Union Pacific to step up inspections in aftermath of oil train accident

Oil tank cars lay scattered and burned after a train derailed near Mosier, Oregon, in early June.

BILLINGS, Mont. (AP) — Union Pacific Corp. has agreed to more inspections and maintenance improvements after a fiery oil train derailment in Oregon and the discovery of more than 800 potential safety violations across its network.

Sixteen tank cars from a Union Pacific train hauling North Dakota crude through the Columbia River Gorge derailed in early June along a curve in the tracks near Mosier, Oregon. The accident sparked a fire that burned for 14 hours and prompted the evacuation of nearby areas.

No one was injured.

Federal officials said the railroad wasn’t following its own inspection rules to ensure the track was safe. A closer examination of the tracks would have caught a series of broken bolts that allowed the rails to move too far apart where the accident occurred, officials said.

Details on the agreement between the Federal Railroad Administration and Union Pacific were obtained by the Associated Press. The investigation into the accident is continuing.

Union Pacific spokeswoman Calli Hite told The World-Herald that the agreement was reached with the Federal Railroad Administration through a “collaborative effort” and that the company has an “unwavering commitment “ to railroad safety.

“All issues noted in today’s agreement have been addressed and remediated,” Hite said Friday.

Freight-rail travel is already remarkably safe, according to the Association of American Railroads. The train accident rate in 2015 was down 77 percent from 1980 and down 37 percent from 2000; the employee injury rate in 2015 was down 84 percent from 1980 and down 47 percent from 2000; and the grade-crossing collision rate in 2015 was down 81 percent from 1980 and down 42 percent from 2000.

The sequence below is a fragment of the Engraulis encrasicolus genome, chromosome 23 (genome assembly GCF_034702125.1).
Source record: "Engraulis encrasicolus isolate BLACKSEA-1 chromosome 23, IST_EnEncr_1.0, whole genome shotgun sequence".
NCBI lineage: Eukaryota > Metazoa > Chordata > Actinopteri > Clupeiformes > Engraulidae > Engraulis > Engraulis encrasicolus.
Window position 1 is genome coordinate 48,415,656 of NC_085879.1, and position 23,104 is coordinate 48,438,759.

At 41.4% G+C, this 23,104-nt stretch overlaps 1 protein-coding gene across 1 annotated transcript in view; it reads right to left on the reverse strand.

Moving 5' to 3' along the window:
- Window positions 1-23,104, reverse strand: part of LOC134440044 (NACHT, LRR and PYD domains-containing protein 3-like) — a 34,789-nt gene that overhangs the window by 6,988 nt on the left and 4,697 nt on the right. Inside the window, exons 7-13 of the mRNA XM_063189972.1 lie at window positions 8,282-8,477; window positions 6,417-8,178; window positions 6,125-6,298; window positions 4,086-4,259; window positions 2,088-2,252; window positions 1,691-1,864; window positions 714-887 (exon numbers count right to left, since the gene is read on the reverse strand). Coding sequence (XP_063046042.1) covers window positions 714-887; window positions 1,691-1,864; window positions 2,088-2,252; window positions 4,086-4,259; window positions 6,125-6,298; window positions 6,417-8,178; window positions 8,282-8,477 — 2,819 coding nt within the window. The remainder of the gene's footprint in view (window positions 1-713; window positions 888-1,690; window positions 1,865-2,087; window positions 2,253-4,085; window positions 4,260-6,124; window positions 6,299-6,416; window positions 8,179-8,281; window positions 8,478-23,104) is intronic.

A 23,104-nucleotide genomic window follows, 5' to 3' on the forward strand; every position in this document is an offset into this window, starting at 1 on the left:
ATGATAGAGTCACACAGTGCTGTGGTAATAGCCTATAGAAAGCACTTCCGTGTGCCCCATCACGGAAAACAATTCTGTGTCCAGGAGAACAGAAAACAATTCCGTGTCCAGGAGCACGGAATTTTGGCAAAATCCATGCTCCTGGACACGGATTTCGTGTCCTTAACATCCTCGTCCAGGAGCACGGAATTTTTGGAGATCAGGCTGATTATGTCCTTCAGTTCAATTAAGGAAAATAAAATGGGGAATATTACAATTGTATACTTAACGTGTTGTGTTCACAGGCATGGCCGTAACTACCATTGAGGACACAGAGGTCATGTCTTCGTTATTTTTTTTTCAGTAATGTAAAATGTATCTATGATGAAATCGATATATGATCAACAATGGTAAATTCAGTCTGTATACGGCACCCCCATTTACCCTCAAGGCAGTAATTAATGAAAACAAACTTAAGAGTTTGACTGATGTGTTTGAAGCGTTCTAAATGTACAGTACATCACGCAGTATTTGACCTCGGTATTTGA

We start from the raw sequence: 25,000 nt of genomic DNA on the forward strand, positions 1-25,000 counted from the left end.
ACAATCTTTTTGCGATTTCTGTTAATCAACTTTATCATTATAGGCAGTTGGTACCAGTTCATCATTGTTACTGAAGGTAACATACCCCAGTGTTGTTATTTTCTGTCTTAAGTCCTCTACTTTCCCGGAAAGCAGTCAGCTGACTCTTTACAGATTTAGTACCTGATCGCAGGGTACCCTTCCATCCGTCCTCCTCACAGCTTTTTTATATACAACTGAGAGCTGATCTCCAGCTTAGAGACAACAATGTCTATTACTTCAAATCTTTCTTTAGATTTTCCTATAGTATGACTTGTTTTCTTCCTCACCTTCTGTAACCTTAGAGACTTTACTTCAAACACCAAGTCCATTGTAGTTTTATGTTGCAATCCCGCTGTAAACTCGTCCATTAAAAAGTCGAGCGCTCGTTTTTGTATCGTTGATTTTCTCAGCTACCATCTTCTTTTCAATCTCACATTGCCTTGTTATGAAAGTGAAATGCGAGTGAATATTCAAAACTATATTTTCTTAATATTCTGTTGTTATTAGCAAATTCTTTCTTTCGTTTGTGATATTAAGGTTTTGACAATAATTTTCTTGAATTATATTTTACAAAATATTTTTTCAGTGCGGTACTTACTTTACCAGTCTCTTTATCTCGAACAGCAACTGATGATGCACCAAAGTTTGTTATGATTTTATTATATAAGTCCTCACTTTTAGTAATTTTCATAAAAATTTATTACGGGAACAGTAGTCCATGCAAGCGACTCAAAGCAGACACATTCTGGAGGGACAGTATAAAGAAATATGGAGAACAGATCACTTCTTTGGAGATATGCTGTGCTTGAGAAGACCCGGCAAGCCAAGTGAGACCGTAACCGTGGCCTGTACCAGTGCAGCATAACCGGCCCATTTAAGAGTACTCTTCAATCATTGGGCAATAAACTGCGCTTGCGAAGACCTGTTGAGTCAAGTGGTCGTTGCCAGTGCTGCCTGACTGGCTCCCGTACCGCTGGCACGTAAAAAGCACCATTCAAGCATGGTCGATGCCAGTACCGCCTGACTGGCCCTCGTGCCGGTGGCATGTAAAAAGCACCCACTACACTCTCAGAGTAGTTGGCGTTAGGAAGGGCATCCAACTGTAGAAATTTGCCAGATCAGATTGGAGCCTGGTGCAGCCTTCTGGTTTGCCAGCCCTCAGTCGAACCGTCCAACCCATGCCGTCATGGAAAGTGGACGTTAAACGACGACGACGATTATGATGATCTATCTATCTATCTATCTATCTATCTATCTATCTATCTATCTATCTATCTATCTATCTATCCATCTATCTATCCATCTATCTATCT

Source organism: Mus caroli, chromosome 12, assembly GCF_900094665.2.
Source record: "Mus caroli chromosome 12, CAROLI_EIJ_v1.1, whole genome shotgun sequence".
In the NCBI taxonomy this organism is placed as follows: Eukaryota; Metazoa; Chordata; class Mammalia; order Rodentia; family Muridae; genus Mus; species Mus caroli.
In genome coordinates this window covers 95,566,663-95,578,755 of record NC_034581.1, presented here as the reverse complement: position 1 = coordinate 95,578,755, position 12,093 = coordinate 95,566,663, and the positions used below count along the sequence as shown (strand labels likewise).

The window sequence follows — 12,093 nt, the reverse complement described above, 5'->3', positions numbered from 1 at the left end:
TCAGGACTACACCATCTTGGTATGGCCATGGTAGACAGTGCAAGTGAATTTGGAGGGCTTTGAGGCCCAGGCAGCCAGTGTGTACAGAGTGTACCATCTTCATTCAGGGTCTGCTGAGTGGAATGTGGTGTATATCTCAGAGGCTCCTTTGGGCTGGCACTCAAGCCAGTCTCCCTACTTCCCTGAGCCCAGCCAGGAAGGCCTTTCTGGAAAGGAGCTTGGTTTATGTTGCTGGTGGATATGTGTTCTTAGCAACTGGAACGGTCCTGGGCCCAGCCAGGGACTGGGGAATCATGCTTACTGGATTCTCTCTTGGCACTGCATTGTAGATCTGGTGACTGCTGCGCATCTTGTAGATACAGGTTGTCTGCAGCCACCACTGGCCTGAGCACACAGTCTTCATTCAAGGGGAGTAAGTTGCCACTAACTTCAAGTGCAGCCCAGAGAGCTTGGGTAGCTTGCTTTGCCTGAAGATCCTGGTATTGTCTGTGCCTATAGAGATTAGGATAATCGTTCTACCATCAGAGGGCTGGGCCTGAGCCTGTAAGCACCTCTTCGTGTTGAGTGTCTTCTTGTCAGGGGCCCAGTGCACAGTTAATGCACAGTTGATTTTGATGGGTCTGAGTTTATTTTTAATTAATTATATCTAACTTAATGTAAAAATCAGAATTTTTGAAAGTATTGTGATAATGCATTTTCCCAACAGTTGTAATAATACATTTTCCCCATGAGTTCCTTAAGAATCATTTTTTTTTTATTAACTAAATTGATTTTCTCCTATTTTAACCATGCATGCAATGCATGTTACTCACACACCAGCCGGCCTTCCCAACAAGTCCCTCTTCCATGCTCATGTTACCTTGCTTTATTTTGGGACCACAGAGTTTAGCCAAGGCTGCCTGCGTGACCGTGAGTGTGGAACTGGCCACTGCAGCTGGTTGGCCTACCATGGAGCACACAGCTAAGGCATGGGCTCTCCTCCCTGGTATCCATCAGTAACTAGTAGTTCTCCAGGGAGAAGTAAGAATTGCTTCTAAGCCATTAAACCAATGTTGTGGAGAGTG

“By all of these measures, recent years have been the safest in rail history,” according to an Association of American Railroads statement.

The more than 800 potential violations against Union Pacific were found as part of a two-year examination of tracks across the United States used to haul crude oil. The violations include some of the same lax inspection problems blamed in the Mosier derailment, federal officials said.

Enforcement actions against the company have not been finalized.

Hite said Union Pacific is committed to making its lines safer and has fixed the problems identified by the government as potential violations.

“All of the issues, the 800 that were noted, have been addressed,” she said. “We did everything as soon as we talked to them and knew we needed to do it.”

Sarah Feinberg, administrator of the Federal Railroad Administration, said the agreement raises the bar on safety.

“This compliance agreement requires Union Pacific to go above and beyond existing regulations,” she said.

The oil industry has become heavily reliant on trains in recent years because of limited pipeline capacity in the booming oil patch of the northern Great Plains and the oil sands region of western Canada.

Omaha-based Union Pacific operates more than 32,000 miles of track across 23 states.

World-Herald staff writer Russell Hubbard contributed to this report.

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